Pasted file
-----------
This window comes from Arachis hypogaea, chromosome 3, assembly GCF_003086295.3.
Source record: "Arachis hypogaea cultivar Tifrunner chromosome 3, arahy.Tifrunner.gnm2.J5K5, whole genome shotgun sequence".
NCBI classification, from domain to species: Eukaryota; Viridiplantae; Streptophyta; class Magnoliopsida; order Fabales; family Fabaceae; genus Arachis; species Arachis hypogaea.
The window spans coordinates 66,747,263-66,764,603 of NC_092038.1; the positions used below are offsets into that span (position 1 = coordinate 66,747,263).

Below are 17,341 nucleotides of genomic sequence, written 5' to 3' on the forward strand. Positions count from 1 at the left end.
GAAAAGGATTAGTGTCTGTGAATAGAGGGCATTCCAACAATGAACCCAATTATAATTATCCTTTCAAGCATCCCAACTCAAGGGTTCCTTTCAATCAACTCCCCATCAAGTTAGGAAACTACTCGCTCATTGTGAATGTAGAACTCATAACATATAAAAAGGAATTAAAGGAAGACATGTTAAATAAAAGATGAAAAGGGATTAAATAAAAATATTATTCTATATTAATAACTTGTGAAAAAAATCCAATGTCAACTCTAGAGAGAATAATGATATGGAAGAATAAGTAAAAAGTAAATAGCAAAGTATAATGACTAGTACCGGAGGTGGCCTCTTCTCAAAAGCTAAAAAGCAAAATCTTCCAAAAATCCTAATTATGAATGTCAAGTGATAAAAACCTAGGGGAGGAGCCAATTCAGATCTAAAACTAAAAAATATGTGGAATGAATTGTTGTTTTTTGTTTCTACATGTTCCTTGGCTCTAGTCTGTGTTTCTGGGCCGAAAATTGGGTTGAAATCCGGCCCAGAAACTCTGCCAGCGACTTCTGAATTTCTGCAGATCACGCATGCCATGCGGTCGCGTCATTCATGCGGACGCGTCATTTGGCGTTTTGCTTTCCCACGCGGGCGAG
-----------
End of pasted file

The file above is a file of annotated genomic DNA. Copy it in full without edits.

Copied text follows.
This window comes from Arachis hypogaea, chromosome 3, assembly GCF_003086295.3.
Source record: "Arachis hypogaea cultivar Tifrunner chromosome 3, arahy.Tifrunner.gnm2.J5K5, whole genome shotgun sequence".
NCBI classification, from domain to species: Eukaryota; Viridiplantae; Streptophyta; class Magnoliopsida; order Fabales; family Fabaceae; genus Arachis; species Arachis hypogaea.
The window spans coordinates 66,747,263-66,764,603 of NC_092038.1; the positions used below are offsets into that span (position 1 = coordinate 66,747,263).

Below are 17,341 nucleotides of genomic sequence, written 5' to 3' on the forward strand. Positions count from 1 at the left end.
GAAAAGGATTAGTGTCTGTGAATAGAGGGCATTCCAACAATGAACCCAATTATAATTATCCTTTCAAGCATCCCAACTCAAGGGTTCCTTTCAATCAACTCCCCATCAAGTTAGGAAACTACTCGCTCATTGTGAATGTAGAACTCATAACATATAAAAAGGAATTAAAGGAAGACATGTTAAATAAAAGATGAAAAGGGATTAAATAAAAATATTATTCTATATTAATAACTTGTGAAAAAAATCCAATGTCAACTCTAGAGAGAATAATGATATGGAAGAATAAGTAAAAAGTAAATAGCAAAGTATAATGACTAGTACCGGAGGTGGCCTCTTCTCAAAAGCTAAAAAGCAAAATCTTCCAAAAATCCTAATTATGAATGTCAAGTGATAAAAACCTAGGGGAGGAGCCAATTCAGATCTAAAACTAAAAAATATGTGGAATGAATTGTTGTTTTTTGTTTCTACATGTTCCTTGGCTCTAGTCTGTGTTTCTGGGCCGAAAATTGGGTTGAAATCCGGCCCAGAAACTCTGCCAGCGACTTCTGAATTTCTGCAGATCACGCATGCCATGCGGTCGCGTCATTCATGCGGACGCGTCATTTGGCGTTTTGCTTTCCCACGCGGGCGAG